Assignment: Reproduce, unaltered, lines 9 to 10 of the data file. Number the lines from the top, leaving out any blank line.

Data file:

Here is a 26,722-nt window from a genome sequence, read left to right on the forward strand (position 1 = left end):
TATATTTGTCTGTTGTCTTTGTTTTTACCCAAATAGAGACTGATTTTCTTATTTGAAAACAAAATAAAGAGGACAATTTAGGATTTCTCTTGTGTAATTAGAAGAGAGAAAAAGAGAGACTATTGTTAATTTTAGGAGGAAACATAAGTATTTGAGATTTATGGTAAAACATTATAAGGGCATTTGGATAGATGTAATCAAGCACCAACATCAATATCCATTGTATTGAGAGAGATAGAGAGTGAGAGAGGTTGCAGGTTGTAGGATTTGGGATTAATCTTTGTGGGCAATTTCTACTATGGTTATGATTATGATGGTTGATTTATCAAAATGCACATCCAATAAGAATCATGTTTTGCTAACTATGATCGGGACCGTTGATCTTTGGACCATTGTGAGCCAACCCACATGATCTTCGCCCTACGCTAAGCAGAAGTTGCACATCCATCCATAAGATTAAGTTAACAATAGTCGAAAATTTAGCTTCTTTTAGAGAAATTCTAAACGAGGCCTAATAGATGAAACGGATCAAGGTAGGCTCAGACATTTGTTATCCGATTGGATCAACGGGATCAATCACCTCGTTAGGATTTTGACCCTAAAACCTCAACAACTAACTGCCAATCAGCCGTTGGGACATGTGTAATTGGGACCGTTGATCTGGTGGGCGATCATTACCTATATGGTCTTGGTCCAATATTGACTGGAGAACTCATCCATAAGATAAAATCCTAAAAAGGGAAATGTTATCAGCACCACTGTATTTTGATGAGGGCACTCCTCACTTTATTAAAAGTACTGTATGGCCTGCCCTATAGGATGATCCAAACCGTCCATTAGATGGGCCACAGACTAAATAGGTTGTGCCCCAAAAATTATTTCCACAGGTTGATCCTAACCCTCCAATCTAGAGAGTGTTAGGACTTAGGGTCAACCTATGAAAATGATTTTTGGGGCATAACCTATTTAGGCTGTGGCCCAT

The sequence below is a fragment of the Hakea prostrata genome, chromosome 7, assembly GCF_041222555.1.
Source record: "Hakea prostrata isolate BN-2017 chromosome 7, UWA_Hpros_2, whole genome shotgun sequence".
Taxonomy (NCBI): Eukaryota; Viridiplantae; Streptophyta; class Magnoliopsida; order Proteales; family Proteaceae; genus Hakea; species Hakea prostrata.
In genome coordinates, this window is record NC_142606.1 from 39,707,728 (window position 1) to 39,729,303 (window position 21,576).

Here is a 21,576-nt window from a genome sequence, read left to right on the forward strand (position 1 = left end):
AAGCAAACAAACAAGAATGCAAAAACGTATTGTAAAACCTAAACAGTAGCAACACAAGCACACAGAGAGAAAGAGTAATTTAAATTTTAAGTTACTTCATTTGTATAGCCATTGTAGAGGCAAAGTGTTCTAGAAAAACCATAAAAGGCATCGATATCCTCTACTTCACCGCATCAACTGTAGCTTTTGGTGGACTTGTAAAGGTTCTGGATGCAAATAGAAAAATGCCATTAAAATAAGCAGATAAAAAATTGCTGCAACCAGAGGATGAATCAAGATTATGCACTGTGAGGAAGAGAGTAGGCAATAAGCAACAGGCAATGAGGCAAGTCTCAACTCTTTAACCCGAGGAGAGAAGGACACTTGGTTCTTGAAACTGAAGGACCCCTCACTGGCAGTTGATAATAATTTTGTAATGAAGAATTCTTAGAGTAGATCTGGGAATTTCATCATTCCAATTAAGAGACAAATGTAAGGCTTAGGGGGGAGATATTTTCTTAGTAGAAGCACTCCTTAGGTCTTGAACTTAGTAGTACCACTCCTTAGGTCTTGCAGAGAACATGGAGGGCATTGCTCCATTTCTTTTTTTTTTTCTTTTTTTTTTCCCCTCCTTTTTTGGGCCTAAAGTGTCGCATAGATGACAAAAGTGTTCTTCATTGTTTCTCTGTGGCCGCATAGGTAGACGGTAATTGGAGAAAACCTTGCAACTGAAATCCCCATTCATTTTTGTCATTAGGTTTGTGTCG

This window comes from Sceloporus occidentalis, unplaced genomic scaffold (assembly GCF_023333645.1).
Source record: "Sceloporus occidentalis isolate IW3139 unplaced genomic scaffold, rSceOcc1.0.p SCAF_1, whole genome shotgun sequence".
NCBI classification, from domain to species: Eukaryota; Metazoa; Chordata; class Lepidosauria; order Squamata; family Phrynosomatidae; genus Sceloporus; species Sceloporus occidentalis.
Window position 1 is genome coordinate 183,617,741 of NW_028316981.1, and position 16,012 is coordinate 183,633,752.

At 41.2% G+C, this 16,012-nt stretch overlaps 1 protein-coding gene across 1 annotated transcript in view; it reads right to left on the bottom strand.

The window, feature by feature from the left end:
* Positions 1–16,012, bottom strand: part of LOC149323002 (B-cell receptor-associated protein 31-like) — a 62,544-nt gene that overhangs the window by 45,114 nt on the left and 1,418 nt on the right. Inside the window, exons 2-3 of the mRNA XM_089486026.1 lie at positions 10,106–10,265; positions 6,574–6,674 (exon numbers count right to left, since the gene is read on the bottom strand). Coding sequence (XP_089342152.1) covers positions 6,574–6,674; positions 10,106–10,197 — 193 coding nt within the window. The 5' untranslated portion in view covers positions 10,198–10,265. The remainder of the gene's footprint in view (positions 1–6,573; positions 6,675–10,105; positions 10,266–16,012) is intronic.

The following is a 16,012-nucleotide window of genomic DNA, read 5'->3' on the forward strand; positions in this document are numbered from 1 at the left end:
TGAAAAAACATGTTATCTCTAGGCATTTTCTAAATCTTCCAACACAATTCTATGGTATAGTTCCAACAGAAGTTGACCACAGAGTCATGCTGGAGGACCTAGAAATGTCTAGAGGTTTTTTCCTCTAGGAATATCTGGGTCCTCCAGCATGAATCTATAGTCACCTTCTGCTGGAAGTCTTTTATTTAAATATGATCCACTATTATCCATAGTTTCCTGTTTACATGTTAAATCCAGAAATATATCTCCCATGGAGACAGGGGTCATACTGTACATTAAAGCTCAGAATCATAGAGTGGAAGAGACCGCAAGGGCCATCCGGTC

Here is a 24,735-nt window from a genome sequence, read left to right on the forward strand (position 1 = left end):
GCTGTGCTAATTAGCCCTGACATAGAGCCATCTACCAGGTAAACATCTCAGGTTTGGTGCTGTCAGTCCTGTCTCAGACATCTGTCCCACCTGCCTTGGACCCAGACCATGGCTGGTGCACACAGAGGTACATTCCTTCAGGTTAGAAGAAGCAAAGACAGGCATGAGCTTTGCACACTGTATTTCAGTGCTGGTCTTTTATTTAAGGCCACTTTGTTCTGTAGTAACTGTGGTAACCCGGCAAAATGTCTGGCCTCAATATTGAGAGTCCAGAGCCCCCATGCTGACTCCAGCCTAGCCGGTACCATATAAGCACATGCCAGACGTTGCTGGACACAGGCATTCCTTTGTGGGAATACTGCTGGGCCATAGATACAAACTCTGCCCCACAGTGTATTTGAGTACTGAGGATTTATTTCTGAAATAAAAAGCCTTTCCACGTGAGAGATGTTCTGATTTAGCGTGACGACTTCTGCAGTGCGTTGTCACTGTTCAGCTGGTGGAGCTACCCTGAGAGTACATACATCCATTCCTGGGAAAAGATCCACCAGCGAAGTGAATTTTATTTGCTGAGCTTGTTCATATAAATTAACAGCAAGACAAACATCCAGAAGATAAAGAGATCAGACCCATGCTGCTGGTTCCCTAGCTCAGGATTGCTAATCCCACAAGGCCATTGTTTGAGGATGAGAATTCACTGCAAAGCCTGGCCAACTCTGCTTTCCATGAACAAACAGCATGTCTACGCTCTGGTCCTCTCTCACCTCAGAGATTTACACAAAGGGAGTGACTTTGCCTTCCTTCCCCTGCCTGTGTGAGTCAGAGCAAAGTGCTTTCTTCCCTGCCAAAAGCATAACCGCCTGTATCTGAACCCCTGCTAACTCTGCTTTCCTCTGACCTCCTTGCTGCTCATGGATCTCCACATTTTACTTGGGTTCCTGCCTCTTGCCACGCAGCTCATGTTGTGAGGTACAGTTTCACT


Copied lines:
This window comes from Sceloporus occidentalis, unplaced genomic scaffold (assembly GCF_023333645.1).
Source record: "Sceloporus occidentalis isolate IW3139 unplaced genomic scaffold, rSceOcc1.0.p SCAF_1, whole genome shotgun sequence".